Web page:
WHAT’S IN MY INSTAPAPER: SUNDAY MORNING LINKS, 2/20/11
Here are a few things in my Instapaper this week.
In GQ, Mark Harris looks back at “The Day the Movies Died” and the preeminence of easy marketing over original ideas. An excerpt:
Such an unrelenting focus on the sell rather than the goods may be why so many of the dispiritingly awful movies that studios throw at us look as if they were planned from the poster backward rather than from the good idea forward. Marketers revere the idea of brands, because a brand means that somebody, somewhere, once bought the thing they’re now trying to sell.
YouTube has a contest for non-profits making videos.
Boing Boing considers outside filmmaker Neil Breen, “real estate magnate turned sci-fi auteur.” His latest:
At Shadowlocked, a useful and detailed exploration of the major studio policies on take down notices and YouTube.
Via Paid Content, a report from a publishing industry invite-only “Roundtable on Tablet Subscriptions” held in London. The publishers’ number 1 demand? A reduction of Apple’s just-announced 30% tariff on iOS-delivered content? No. “A fair business partnership” is #4. #1 is:
1. Censorship of content
Freedom of speech is the basis of the media’s existence. Publishers cannot agree with the practices of technology companies that interfere with editorial decisions on what to put into a digital publication. So we appeal to Apple to change its rules and practices that led to the rejection of apps in some European countries regarding content considered legal and appropriate in those countries.
Like a ton of people, I linked to the fantastic reverse-zombie Dead Island trailer this week. A bona fide viral sensation, the trailer has now prompted a movie deal in which the film will embrace the backwards-chronology style of the trailer instead of the more normal forward gameplay of the game title itself. Reports Drew McWeeney at Hitflix:
Techland, the Polish developer for the game, has got to be dancing in the streets right now. This is a game that had been delayed and that had fallen off the radar after being announced a few years ago. As soon as that trailer, created by Axis Animation, popped up online, “Dead Island” went from “troubled game that’s taken forever to come out” to “game everyone will play this fall because the awareness on it is gigantic.”
At Script Shadow, Carson draws some lessons from all of this:
The trailer is just so powerful, that that’s how they want to script the film. The reason I decided to post it though, was because this is EXACTLY what I’m talking about when I say “Find a unique angle to a genre.” Part of the reason this trailer has become so popular is because a) we’ve never seen a zombie film in reverse before, and b) we’ve never seen so much heart in a zombie film before (I guarantee, if you haven’t seen this already, that some of you will weep). That’s the kind of mindset you need to have when you sit down to write your idea. You need to ask the question, “What can I do differently?” This trailer shows the potential of what can happen when you ask that question.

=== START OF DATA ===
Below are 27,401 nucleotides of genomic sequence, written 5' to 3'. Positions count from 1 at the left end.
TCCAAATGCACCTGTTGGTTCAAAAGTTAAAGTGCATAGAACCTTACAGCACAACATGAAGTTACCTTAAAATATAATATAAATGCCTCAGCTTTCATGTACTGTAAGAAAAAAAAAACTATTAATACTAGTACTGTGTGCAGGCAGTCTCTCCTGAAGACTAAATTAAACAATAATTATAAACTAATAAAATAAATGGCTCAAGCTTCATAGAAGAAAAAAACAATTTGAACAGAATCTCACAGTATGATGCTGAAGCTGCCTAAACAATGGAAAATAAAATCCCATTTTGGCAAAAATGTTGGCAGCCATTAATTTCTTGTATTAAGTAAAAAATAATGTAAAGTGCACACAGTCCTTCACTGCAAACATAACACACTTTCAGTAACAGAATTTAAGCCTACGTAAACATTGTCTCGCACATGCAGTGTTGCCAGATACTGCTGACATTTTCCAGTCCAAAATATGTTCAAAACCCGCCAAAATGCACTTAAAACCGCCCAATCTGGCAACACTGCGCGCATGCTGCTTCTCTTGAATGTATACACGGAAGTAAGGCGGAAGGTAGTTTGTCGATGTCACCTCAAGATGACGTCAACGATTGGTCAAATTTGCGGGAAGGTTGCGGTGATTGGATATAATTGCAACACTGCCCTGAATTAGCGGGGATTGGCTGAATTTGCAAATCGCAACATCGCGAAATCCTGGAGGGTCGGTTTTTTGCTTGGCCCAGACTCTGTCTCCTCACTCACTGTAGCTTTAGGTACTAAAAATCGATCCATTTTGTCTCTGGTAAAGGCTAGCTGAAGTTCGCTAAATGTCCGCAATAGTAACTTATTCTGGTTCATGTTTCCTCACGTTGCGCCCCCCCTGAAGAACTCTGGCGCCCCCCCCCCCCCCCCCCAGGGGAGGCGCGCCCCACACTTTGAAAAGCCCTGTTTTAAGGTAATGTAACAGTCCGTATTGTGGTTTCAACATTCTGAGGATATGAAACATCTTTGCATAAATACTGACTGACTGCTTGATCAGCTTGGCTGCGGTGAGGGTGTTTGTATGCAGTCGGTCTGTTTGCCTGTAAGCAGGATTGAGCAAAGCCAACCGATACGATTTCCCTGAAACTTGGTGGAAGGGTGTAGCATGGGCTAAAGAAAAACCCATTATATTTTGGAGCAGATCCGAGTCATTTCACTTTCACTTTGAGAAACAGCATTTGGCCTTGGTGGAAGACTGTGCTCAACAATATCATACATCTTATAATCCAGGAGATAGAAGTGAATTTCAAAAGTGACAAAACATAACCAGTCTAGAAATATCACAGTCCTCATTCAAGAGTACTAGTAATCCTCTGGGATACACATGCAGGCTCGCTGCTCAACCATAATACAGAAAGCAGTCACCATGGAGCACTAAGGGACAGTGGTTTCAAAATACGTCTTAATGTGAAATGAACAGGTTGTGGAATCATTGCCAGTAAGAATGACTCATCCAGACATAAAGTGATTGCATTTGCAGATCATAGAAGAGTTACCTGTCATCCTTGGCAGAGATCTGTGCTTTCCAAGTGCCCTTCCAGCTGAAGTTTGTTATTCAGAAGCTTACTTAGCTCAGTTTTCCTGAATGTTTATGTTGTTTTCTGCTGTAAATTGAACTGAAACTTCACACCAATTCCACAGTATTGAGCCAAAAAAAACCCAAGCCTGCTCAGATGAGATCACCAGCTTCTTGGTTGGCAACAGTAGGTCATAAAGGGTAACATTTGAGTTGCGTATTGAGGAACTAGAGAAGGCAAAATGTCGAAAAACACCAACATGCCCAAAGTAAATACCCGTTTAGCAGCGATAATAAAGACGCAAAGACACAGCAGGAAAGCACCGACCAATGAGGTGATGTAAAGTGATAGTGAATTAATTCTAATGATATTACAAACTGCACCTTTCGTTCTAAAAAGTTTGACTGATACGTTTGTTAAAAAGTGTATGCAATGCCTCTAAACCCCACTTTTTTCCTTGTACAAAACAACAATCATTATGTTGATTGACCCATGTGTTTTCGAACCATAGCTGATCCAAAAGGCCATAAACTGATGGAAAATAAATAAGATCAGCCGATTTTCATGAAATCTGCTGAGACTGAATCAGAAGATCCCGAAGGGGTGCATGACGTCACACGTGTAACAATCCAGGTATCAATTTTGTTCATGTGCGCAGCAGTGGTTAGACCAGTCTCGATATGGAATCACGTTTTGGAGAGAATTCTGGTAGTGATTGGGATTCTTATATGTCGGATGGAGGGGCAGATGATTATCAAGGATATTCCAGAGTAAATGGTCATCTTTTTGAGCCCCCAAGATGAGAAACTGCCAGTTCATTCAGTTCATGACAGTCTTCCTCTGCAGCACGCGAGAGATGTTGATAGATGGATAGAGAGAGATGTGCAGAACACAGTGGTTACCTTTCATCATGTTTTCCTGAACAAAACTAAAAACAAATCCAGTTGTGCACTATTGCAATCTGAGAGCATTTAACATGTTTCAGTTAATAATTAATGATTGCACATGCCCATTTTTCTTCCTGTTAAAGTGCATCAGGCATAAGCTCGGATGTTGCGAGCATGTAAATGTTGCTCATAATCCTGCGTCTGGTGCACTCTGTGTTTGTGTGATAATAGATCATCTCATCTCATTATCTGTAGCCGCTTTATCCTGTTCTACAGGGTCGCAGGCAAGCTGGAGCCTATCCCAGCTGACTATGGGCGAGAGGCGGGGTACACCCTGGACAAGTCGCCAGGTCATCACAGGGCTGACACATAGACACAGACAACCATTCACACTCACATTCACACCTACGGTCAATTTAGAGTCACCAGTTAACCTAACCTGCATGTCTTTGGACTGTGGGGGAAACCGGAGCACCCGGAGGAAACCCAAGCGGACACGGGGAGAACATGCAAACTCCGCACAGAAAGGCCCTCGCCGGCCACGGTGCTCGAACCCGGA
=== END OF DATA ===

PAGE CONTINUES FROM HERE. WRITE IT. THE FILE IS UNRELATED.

At the New York Times Magazine, Virginia Heffernan on the internet and “the low-level but constant heartbreak” it can produce.
At Bad Lit, Mike Everleth has a lot more links than me this week. Check them out.
At Truly Free Film, Ted Hope has been trying to define “The New Model of Indie Film Finance.” Start with part one.
Sundance executive director Keri Putnam on the current threat to arts funding. An excerpt:
In 1981, with a grant from the NEA, Robert Redford founded the nonprofit Sundance Institute. In the past 30 years our artist development programs and Sundance Film Festival have supported world-renowned, ground-breaking work and introduced a global audience to the best in new independent film and theater. This is just one of the countless examples of how NEA grants have enhanced and celebrated American culture and economies.
Last Friday the House Appropriations Committee proposed a budget cut of $22.5 million to the National Endowment for the Arts. While every facet of government spending is being scrutinized, and rightfully so, we are concerned by what would be the largest cut to the NEA in nearly twenty years.
And, what you can do:
1. Call your member of Congress NOW at 202-225-3121 and tell your representative that you oppose any and all amendments to cut NEA funding.
If you are uncertain as to who represents you in Congress, click here.
Remember! Congress is made up of ELECTED officials. They are there to represent us.
2. Share this email with your friends, family, neighbors, colleagues…everyone.